Stephen Chbosky wrote and directed the film, based on his novel of the same name. The actors excel and infuse The Perks of Being a Wallflower with so much heart and soul. The film shows how brave teens can be when faced with terrible odds and how important friends are. It does so without excluding parents, as so many of these stories often do.
Not yet rated, PG-13 ■ Mature themes including child sex abuse, domestic violence, drug use, and alcohol.

CATHOLIC CLASSIFICATIONS
A-1 General patronage
A-2 Adults and adolescents
A-3 Adults
L Limited adult audience
O Morally offensive

The USCCB's Office for Film and Broadcasting gives these ratings. See www.usccb.org/movies/index.htm.

Find reviews by Sister Rose and others at www.CatholicMovieReviews.org.

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Pedro de San José Betancur: Central America claimed its first saint with the canonization of Pedro de San José Betancur by Pope John Paul II in Guatemala City on July 30, 2002. Known as the "St. Francis of the Americas," Pedro de Betancur is the first saint to have worked and died in Guatemala. 
<p>Calling the new saint an “outstanding example” of Christian mercy, the Holy Father noted that St. Pedro practiced mercy “heroically with the lowliest and the most deprived.” Speaking to the estimated 500,000 Guatemalans in attendance, the Holy Father spoke of the social ills that plague the country today and of the need for change. </p><p>“Let us think of the children and young people who are homeless or deprived of an education; of abandoned women with their many needs; of the hordes of social outcasts who live in the cities; of the victims of organized crime, of prostitution or of drugs; of the sick who are neglected and the elderly who live in loneliness,” he said in his homily during the three-hour liturgy. </p><p>Pedro very much wanted to become a priest, but God had other plans for the young man born into a poor family on Tenerife in the Canary Islands. Pedro was a shepherd until age 24, when he began to make his way to Guatemala, hoping to connect with a relative engaged in government service there. By the time he reached Havana, he was out of money. After working there to earn more, he got to Guatemala City the following year. When he arrived he was so destitute that he joined the bread line that the Franciscans had established. </p><p>Soon, Pedro enrolled in the local Jesuit college in hopes of studying for the priesthood. No matter how hard he tried, however, he could not master the material; he withdrew from school. In 1655 he joined the Secular Franciscan Order. Three years later he opened a hospital for the convalescent poor; a shelter for the homeless and a school for the poor soon followed. Not wanting to neglect the rich of Guatemala City, Pedro began walking through their part of town ringing a bell and inviting them to repent. </p><p>Other men came to share in Pedro's work. Out of this group came the Bethlehemite Congregation, which won papal approval after Pedro's death. A Bethlehemite sisters' community, similarly founded after Pedro's death, was inspired by his life of prayer and compassion. </p><p>He is sometimes credited with originating the Christmas Eve <i>posadas</i> procession in which people representing Mary and Joseph seek a night's lodging from their neighbors. The custom soon spread to Mexico and other Central American countries. </p><p>Pedro was canonized in 2002.</p> American Catholic Blog We sometimes try to do everything on our own, forgetting that the Lord wants to help us. Let's never be afraid to admit that we are weak and can't do things on our own. St. Paul gives us a great example: "On my own behalf I will not boast, except of my weaknesses" (2 Corinthians 12:5).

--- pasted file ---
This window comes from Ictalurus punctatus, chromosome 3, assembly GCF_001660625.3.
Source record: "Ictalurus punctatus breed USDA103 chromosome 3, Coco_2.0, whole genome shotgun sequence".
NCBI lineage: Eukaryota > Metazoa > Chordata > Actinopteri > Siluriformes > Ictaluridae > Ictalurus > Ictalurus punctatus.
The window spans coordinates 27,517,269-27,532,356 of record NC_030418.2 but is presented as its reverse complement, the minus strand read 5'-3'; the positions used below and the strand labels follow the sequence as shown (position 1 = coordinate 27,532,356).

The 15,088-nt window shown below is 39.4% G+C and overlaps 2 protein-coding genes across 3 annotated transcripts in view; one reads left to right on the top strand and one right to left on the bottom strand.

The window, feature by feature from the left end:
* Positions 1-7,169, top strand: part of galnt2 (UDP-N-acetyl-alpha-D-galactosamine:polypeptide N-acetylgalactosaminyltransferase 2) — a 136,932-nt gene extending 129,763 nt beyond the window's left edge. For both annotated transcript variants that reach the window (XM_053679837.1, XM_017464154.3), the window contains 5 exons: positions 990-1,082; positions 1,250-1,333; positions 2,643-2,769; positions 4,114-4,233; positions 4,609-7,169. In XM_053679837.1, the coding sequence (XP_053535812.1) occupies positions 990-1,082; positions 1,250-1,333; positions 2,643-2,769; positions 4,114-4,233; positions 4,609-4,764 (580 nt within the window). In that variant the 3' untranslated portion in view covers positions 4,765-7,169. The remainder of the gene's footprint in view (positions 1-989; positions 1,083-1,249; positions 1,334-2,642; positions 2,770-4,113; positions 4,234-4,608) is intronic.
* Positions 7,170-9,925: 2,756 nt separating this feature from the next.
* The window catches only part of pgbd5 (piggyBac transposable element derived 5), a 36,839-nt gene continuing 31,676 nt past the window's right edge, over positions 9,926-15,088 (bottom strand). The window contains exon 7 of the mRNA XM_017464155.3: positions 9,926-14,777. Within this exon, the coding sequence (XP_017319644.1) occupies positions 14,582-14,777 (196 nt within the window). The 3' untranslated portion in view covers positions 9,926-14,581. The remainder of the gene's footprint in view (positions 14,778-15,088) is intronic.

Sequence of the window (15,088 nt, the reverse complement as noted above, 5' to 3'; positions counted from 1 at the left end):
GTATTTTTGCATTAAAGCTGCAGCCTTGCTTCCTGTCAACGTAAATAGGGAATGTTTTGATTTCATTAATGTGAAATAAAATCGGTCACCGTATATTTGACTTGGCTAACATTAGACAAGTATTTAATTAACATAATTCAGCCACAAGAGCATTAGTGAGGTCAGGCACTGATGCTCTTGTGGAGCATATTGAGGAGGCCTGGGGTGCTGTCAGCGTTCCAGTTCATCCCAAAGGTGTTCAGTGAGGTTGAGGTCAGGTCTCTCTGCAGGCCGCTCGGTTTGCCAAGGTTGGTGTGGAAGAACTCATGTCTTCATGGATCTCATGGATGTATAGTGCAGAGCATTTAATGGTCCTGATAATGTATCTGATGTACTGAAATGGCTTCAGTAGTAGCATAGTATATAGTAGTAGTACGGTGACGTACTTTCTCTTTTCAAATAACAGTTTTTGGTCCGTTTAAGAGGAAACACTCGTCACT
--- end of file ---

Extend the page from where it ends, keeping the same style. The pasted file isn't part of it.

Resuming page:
CATHOLIC GREETINGS
Good Shepherd Sunday
Ask our Good Shepherd to bless us with religious vocations from healthy and holy men and women.

Fourth Sunday of Easter
Follow the Good Shepherd and listen to his words.

Thinking of You - Love
Send someone an e-card today just because you love them.

First Communion
Surprise your favorite first communicant with their own Catholic Greetings e-card!

Earth Day
God’s love extends to all his creation—not just to humans.